[Read by Bernadette Dunne]
In the 1970s, Paris fashion exploded like a champagne bottle left out in the sun. Amid sequins and longing, celebrities and aspirants flocked to the heart of chic, and Paris became a hothouse of revelry, intrigue, and searing ambition. At the center of it all were fashion's most beloved luminaries -- Yves Saint Laurent, the reclusive enfant terrible, and Karl Lagerfeld, the flamboyant freelancer with a talent for reinvention -- and they divided Paris into two fabulous halves. Their enduring rivalry is chronicled in this dazzling expose of an era: of social ambitions, shared obsessions, and the mesmerizing quest for beauty.
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ALICIA DRAKE writes regularly for publications including International Herald Tribune, British Vogue, Travel and Leisure, and W magazine, for which she was a contributing editor. She has lived and worked in Paris for the last ten years.From Booklist :
*Starred Review* The relationship between hedonism and decay and the understanding of excess as creative consumption are themes central to this glittering exegesis. Drake conducted more than 100 interviews in her scrupulous chronicle of fashion's most illustrious rivalry. Yves Saint Laurent, the charmed genius of effortless success, and Karl Lagerfeld, the patrician workhorse, engaged in a decades-long competition for hyperbolic headlines and jet-set celebrity, pitting their cliques against each other in bitch-slap feuds of sartorial splendor. Theirs is a world of glorious, hideous self-involvement, where heroin is an accessory, violent political unrest is an evening's amusement, and a close friend's suicide is, foremost, a contemptible blemish on an orchestrated image. Drake's subjects made their livings and their names dedicating themselves to the pursuit of surface perfection, and her comprehensive examination of their barbed, parallel arcs is appropriately superficial. These titanic designers crafted their personas as carefully as they put together their luxurious collections, and we come to know them as reflections in the mirror houses they built. Although their individual aesthetics and personal recriminations are unique, they are united in the opulent glory of their narcissistic myopia. Ultimately, Drake makes a good case for the extraordinary nature of their individual achievements and the revolutionary effect of their competitive energy on the fashion industry. And yet we're left with a portrait defined more by the careful craft of its brushstrokes than by the substance of the sitters. Thomas Barthelmess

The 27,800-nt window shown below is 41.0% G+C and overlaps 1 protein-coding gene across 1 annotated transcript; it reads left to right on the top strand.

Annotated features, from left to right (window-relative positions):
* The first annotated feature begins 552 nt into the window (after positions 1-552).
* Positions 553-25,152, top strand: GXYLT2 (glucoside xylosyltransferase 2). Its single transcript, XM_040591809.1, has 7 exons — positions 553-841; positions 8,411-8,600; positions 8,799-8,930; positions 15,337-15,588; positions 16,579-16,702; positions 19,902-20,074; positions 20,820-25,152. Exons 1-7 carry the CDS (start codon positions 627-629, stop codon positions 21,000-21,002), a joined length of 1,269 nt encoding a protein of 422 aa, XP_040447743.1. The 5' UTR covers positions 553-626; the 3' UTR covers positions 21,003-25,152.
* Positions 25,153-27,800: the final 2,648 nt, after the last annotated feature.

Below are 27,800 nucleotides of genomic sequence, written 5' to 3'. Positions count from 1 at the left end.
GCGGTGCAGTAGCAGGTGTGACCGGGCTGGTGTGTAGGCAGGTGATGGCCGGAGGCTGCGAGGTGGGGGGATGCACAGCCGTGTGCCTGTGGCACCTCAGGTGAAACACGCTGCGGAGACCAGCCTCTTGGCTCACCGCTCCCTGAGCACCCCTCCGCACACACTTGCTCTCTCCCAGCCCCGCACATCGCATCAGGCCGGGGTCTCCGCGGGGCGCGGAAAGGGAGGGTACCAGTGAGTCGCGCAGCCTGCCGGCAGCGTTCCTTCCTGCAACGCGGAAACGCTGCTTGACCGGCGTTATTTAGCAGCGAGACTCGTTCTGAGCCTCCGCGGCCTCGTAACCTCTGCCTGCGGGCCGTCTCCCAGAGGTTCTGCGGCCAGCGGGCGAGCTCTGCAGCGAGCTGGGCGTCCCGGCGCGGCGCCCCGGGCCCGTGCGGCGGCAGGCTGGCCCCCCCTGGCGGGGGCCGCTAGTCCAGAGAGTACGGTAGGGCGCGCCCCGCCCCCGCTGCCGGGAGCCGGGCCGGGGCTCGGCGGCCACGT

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Description du livre Bloomsbury. Hardcover. État : New. 074757037X New Condition. N° de réf. du libraire NEW6.1800749
Description du livre Bloomsbury, 2006. Hardcover. État : New. N° de réf. du libraire P11074757037X